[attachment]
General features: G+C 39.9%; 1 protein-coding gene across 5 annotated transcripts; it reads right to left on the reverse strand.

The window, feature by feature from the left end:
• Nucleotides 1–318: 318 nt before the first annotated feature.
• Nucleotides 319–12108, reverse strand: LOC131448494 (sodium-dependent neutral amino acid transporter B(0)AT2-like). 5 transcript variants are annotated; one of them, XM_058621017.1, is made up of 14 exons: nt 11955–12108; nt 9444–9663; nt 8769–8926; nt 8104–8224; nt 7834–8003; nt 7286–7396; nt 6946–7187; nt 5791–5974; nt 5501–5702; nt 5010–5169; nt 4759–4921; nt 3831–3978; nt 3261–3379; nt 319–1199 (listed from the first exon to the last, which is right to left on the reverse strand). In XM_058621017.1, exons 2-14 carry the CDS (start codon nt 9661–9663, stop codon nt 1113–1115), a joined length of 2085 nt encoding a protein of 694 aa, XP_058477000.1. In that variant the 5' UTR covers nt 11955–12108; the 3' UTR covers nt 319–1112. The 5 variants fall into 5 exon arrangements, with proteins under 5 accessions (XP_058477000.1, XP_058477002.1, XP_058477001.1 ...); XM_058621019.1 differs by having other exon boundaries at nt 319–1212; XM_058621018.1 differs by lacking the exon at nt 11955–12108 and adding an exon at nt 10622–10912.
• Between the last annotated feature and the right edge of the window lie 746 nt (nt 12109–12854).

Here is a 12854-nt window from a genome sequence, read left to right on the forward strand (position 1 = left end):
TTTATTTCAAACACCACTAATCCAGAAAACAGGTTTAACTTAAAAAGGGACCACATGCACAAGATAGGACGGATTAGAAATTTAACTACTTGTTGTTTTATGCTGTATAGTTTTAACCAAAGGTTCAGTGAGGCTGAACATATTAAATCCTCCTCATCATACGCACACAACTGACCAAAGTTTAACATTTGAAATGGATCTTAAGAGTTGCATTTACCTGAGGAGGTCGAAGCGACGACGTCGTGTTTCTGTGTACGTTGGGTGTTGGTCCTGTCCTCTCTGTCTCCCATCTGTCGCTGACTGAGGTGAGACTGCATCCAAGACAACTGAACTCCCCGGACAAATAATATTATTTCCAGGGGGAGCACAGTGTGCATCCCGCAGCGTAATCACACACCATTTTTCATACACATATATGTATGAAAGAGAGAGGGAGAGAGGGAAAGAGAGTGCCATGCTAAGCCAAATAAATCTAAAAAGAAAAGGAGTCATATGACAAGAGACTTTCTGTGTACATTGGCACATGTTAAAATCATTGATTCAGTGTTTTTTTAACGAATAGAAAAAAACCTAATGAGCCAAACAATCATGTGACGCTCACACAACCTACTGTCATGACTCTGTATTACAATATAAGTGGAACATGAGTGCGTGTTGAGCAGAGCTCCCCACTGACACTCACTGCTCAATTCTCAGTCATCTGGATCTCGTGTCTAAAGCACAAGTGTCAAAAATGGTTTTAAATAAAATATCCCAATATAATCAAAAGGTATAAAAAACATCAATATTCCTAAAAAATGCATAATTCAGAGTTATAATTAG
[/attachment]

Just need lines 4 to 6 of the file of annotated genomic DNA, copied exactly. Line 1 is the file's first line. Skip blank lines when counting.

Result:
• Nucleotides 319–12108, reverse strand: LOC131448494 (sodium-dependent neutral amino acid transporter B(0)AT2-like). 5 transcript variants are annotated; one of them, XM_058621017.1, is made up of 14 exons: nt 11955–12108; nt 9444–9663; nt 8769–8926; nt 8104–8224; nt 7834–8003; nt 7286–7396; nt 6946–7187; nt 5791–5974; nt 5501–5702; nt 5010–5169; nt 4759–4921; nt 3831–3978; nt 3261–3379; nt 319–1199 (listed from the first exon to the last, which is right to left on the reverse strand). In XM_058621017.1, exons 2-14 carry the CDS (start codon nt 9661–9663, stop codon nt 1113–1115), a joined length of 2085 nt encoding a protein of 694 aa, XP_058477000.1. In that variant the 5' UTR covers nt 11955–12108; the 3' UTR covers nt 319–1112. The 5 variants fall into 5 exon arrangements, with proteins under 5 accessions (XP_058477000.1, XP_058477002.1, XP_058477001.1 ...); XM_058621019.1 differs by having other exon boundaries at nt 319–1212; XM_058621018.1 differs by lacking the exon at nt 11955–12108 and adding an exon at nt 10622–10912.
• Between the last annotated feature and the right edge of the window lie 746 nt (nt 12109–12854).

Here is a 12854-nt window from a genome sequence, read left to right on the forward strand (position 1 = left end):